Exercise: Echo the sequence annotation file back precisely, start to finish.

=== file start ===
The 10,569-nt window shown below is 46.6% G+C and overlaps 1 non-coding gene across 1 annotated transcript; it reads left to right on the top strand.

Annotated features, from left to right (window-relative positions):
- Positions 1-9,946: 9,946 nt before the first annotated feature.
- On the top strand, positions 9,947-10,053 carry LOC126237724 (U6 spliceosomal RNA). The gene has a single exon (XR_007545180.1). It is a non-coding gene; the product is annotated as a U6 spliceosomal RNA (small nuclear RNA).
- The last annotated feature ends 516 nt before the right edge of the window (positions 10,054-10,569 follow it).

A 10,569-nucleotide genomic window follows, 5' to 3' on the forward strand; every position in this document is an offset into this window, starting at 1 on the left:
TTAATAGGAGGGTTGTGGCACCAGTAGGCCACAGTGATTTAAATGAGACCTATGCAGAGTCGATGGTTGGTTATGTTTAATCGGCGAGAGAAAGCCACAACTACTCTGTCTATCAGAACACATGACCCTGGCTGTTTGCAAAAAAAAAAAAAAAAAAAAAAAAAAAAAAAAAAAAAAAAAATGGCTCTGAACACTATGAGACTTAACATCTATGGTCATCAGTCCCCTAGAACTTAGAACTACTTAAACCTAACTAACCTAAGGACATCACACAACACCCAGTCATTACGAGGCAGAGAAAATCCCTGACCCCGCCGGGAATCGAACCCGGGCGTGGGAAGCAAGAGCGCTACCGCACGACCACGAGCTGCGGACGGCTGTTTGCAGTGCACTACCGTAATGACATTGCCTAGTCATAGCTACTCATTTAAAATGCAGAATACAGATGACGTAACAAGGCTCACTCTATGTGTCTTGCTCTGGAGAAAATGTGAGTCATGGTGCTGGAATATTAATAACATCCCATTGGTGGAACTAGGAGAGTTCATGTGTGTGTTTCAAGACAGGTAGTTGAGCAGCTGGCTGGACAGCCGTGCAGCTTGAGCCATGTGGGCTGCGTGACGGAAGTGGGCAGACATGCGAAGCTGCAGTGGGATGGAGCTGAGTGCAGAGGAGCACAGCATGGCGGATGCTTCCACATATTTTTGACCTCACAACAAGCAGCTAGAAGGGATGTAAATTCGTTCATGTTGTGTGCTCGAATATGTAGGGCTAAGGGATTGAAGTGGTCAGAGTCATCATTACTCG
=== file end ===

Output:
The 10,569-nt window shown below is 46.6% G+C and overlaps 1 non-coding gene across 1 annotated transcript; it reads left to right on the top strand.

Annotated features, from left to right (window-relative positions):
- Positions 1-9,946: 9,946 nt before the first annotated feature.
- On the top strand, positions 9,947-10,053 carry LOC126237724 (U6 spliceosomal RNA). The gene has a single exon (XR_007545180.1). It is a non-coding gene; the product is annotated as a U6 spliceosomal RNA (small nuclear RNA).
- The last annotated feature ends 516 nt before the right edge of the window (positions 10,054-10,569 follow it).

A 10,569-nucleotide genomic window follows, 5' to 3' on the forward strand; every position in this document is an offset into this window, starting at 1 on the left:
TTAATAGGAGGGTTGTGGCACCAGTAGGCCACAGTGATTTAAATGAGACCTATGCAGAGTCGATGGTTGGTTATGTTTAATCGGCGAGAGAAAGCCACAACTACTCTGTCTATCAGAACACATGACCCTGGCTGTTTGCAAAAAAAAAAAAAAAAAAAAAAAAAAAAAAAAAAAAAAAAAATGGCTCTGAACACTATGAGACTTAACATCTATGGTCATCAGTCCCCTAGAACTTAGAACTACTTAAACCTAACTAACCTAAGGACATCACACAACACCCAGTCATTACGAGGCAGAGAAAATCCCTGACCCCGCCGGGAATCGAACCCGGGCGTGGGAAGCAAGAGCGCTACCGCACGACCACGAGCTGCGGACGGCTGTTTGCAGTGCACTACCGTAATGACATTGCCTAGTCATAGCTACTCATTTAAAATGCAGAATACAGATGACGTAACAAGGCTCACTCTATGTGTCTTGCTCTGGAGAAAATGTGAGTCATGGTGCTGGAATATTAATAACATCCCATTGGTGGAACTAGGAGAGTTCATGTGTGTGTTTCAAGACAGGTAGTTGAGCAGCTGGCTGGACAGCCGTGCAGCTTGAGCCATGTGGGCTGCGTGACGGAAGTGGGCAGACATGCGAAGCTGCAGTGGGATGGAGCTGAGTGCAGAGGAGCACAGCATGGCGGATGCTTCCACATATTTTTGACCTCACAACAAGCAGCTAGAAGGGATGTAAATTCGTTCATGTTGTGTGCTCGAATATGTAGGGCTAAGGGATTGAAGTGGTCAGAGTCATCATTACTCG